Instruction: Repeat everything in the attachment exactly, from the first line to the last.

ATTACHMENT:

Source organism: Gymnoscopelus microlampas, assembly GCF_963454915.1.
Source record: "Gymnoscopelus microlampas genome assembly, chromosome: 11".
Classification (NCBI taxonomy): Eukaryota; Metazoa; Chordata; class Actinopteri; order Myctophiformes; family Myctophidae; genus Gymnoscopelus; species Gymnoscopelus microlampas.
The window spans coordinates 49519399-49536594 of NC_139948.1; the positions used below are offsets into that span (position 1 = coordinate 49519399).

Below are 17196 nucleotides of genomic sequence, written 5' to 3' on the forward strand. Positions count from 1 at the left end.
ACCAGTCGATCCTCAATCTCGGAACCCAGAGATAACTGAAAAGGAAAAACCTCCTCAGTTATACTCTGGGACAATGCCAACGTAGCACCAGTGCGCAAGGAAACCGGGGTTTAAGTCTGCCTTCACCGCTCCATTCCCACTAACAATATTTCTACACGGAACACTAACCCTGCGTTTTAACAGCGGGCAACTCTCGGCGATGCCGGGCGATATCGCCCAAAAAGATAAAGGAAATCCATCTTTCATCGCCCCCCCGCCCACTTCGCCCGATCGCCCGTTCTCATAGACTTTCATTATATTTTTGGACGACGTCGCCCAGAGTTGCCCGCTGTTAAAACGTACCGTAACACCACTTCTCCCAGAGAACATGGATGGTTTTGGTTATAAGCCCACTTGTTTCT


Source organism: Gymnoscopelus microlampas, assembly GCF_963454915.1.
Source record: "Gymnoscopelus microlampas genome assembly, chromosome: 11".
Classification (NCBI taxonomy): Eukaryota; Metazoa; Chordata; class Actinopteri; order Myctophiformes; family Myctophidae; genus Gymnoscopelus; species Gymnoscopelus microlampas.
The window spans coordinates 49519399-49536594 of NC_139948.1; the positions used below are offsets into that span (position 1 = coordinate 49519399).

Below are 17196 nucleotides of genomic sequence, written 5' to 3' on the forward strand. Positions count from 1 at the left end.
ACCAGTCGATCCTCAATCTCGGAACCCAGAGATAACTGAAAAGGAAAAACCTCCTCAGTTATACTCTGGGACAATGCCAACGTAGCACCAGTGCGCAAGGAAACCGGGGTTTAAGTCTGCCTTCACCGCTCCATTCCCACTAACAATATTTCTACACGGAACACTAACCCTGCGTTTTAACAGCGGGCAACTCTCGGCGATGCCGGGCGATATCGCCCAAAAAGATAAAGGAAATCCATCTTTCATCGCCCCCCCGCCCACTTCGCCCGATCGCCCGTTCTCATAGACTTTCATTATATTTTTGGACGACGTCGCCCAGAGTTGCCCGCTGTTAAAACGTACCGTAACACCACTTCTCCCAGAGAACATGGATGGTTTTGGTTATAAGCCCACTTGTTTCT